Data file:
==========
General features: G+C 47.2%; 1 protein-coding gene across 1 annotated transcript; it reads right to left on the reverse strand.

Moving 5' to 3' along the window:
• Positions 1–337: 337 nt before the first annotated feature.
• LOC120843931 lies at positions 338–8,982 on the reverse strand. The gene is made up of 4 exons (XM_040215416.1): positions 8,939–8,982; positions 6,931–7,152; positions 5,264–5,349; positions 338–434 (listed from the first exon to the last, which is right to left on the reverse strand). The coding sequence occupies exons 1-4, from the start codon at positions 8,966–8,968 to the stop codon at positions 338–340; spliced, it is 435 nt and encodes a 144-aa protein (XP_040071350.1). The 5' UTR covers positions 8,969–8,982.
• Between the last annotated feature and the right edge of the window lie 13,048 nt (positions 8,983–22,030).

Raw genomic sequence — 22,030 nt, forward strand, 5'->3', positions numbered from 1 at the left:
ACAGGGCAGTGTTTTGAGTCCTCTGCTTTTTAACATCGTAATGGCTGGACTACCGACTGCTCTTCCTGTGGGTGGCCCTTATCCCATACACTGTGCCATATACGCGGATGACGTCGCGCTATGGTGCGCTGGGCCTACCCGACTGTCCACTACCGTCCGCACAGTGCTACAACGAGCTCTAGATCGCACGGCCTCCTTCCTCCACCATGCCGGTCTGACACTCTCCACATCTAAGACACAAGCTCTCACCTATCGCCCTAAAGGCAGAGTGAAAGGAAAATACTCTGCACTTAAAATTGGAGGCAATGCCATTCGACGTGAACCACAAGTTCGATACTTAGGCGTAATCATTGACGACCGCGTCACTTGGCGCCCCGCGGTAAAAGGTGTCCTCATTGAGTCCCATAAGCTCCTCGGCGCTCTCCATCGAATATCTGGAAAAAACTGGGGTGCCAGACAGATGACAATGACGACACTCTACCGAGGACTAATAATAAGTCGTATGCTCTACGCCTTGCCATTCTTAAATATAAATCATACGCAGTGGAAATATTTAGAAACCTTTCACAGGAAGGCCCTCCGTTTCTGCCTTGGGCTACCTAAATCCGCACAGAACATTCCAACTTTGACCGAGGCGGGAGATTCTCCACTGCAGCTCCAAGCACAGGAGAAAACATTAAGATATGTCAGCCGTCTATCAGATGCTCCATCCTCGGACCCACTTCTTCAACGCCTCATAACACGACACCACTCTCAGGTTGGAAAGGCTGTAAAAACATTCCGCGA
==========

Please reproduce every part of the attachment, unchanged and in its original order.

General features: G+C 47.2%; 1 protein-coding gene across 1 annotated transcript; it reads right to left on the reverse strand.

Moving 5' to 3' along the window:
• Positions 1–337: 337 nt before the first annotated feature.
• LOC120843931 lies at positions 338–8,982 on the reverse strand. The gene is made up of 4 exons (XM_040215416.1): positions 8,939–8,982; positions 6,931–7,152; positions 5,264–5,349; positions 338–434 (listed from the first exon to the last, which is right to left on the reverse strand). The coding sequence occupies exons 1-4, from the start codon at positions 8,966–8,968 to the stop codon at positions 338–340; spliced, it is 435 nt and encodes a 144-aa protein (XP_040071350.1). The 5' UTR covers positions 8,969–8,982.
• Between the last annotated feature and the right edge of the window lie 13,048 nt (positions 8,983–22,030).

Raw genomic sequence — 22,030 nt, forward strand, 5'->3', positions numbered from 1 at the left:
ACAGGGCAGTGTTTTGAGTCCTCTGCTTTTTAACATCGTAATGGCTGGACTACCGACTGCTCTTCCTGTGGGTGGCCCTTATCCCATACACTGTGCCATATACGCGGATGACGTCGCGCTATGGTGCGCTGGGCCTACCCGACTGTCCACTACCGTCCGCACAGTGCTACAACGAGCTCTAGATCGCACGGCCTCCTTCCTCCACCATGCCGGTCTGACACTCTCCACATCTAAGACACAAGCTCTCACCTATCGCCCTAAAGGCAGAGTGAAAGGAAAATACTCTGCACTTAAAATTGGAGGCAATGCCATTCGACGTGAACCACAAGTTCGATACTTAGGCGTAATCATTGACGACCGCGTCACTTGGCGCCCCGCGGTAAAAGGTGTCCTCATTGAGTCCCATAAGCTCCTCGGCGCTCTCCATCGAATATCTGGAAAAAACTGGGGTGCCAGACAGATGACAATGACGACACTCTACCGAGGACTAATAATAAGTCGTATGCTCTACGCCTTGCCATTCTTAAATATAAATCATACGCAGTGGAAATATTTAGAAACCTTTCACAGGAAGGCCCTCCGTTTCTGCCTTGGGCTACCTAAATCCGCACAGAACATTCCAACTTTGACCGAGGCGGGAGATTCTCCACTGCAGCTCCAAGCACAGGAGAAAACATTAAGATATGTCAGCCGTCTATCAGATGCTCCATCCTCGGACCCACTTCTTCAACGCCTCATAACACGACACCACTCTCAGGTTGGAAAGGCTGTAAAAACATTCCGCGA